The Patient Protection and Affordable Care Act, perhaps better known as Obamacare, is certainly one of the most controversial pieces of legislation to come out of the Obama administration. Designed to reform our current health-care system by mandating individuals carry health insurance, and capping insurers medical loss ratios at 80% to ensure patients get the quality of care they expect when they need it, Obamacare’s favorable ratings fell in a Kaiser Family Foundation poll last month to their second-lowest level since the bill passed in 2010.
The bill is polarizing, without question. But, with its implementation less than seven months away, Obamacare received a big boost earlier this week with the release of a study on hospital costs by the Centers for Medicare and Medicaid Services, or CMS. In this study, the CMS looked at more than 3,000 hospitals nationwide that accept government-sponsored Medicare and examined the cost for the 100 most frequently billed treatments and procedures. The results of the study were downright frightening and would definitely support the need for accountability, transparency, and some form of regulation with regard to hospital costs.
Obamacare’s big boost
Without going into too much detail behind the figures, the cost of many of the procedures — surprisingly even within the same town — often varied by a wide margin in the CMS’ study. The Washington Post fittingly covered hospitals in the Washington D.C. area, noting that the cost for a permanent pacemaker implant at two hospitals that are less than 1,000 feet apart varied by an astounding and disappointing $61,000 — or practically 100% for the same procedure! Admittedly, not all of these costs are covered by insurance, which requires the patient to kick in a significant portion in certain cases, but this is a big, big problem any way you look at it — and all the more reason why Obamacare’s reforms could be a much needed knock-out punch for runaway health care costs.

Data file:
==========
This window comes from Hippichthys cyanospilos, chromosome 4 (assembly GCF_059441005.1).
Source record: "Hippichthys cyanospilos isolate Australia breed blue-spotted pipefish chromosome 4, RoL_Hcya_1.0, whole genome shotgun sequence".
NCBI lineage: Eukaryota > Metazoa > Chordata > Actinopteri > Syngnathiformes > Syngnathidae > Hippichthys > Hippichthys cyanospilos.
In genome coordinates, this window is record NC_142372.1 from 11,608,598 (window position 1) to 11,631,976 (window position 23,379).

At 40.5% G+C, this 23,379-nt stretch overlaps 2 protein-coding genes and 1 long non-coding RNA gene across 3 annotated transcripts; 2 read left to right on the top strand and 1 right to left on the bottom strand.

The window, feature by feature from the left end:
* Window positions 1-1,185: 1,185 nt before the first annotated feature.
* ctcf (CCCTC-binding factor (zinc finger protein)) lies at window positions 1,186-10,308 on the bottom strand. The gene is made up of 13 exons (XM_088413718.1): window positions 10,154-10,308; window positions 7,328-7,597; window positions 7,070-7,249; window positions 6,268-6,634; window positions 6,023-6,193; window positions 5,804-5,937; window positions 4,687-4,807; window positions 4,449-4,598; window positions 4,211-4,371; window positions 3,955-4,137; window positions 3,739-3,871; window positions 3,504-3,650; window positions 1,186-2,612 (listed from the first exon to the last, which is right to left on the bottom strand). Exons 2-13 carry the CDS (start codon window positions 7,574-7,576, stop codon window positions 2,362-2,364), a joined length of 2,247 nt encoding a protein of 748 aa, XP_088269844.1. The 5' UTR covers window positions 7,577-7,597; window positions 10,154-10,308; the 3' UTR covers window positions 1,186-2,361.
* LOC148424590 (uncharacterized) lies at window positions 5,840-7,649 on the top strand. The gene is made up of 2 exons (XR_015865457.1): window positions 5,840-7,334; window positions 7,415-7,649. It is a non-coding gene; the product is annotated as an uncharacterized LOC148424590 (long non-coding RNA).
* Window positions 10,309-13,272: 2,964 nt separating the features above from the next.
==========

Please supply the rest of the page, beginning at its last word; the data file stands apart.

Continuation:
One of the main goals of the PPACA is to curb the rising costs of health care premiums, and one of the easiest ways to accomplish this is by creating as much transparency as possible. Most people have focused on the health insurance exchanges as the easiest way to accomplish this by making premiums visible and requiring insurers to compete against one another in a public venue to inspire competitive pricing, which is ultimately good for the consumer. Yet a more immediate and effective impact to patient premiums could be felt from the exposure of hospital pricing practices to the public eye.
Price transparency could be welcome news for hospitals and insurers
Believe it or not, price transparency among hospitals wouldn’t actually be all bad news.
The nation’s largest hospital providers, HCA Holdings Inc (NYSE:HCA) and Tenet Healthcare Corp (NYSE:THC) are already expected to benefit in a big way because the individual mandate will help reduce a good chunk of their annual bad debt expenses. In 2012, HCA Holdings Inc (NYSE:HCA) wrote off $3.77 billion, or 10.25%, of its revenue to doubtful accounts, with Tenet Healthcare Corp (NYSE:THC) chiming in with $785 million of writedowns of its own — nearly 8% of its annual revenue. Adding pricing transparency on top of the benefits to come from the individual mandate could help these two large hospitals improve their public image with patients and shareholders by making elective procedure costs accessible at the click of a button.
Pricing transparency would also be good news for the consumer because it would make costs visible and allow hospitals to compete with one another in order to gain procedures. While you’re not likely to drive 400 miles to treat a broken arm, you may be willing to do so if it means saving $10,000 or more on another elective treatment or procedure.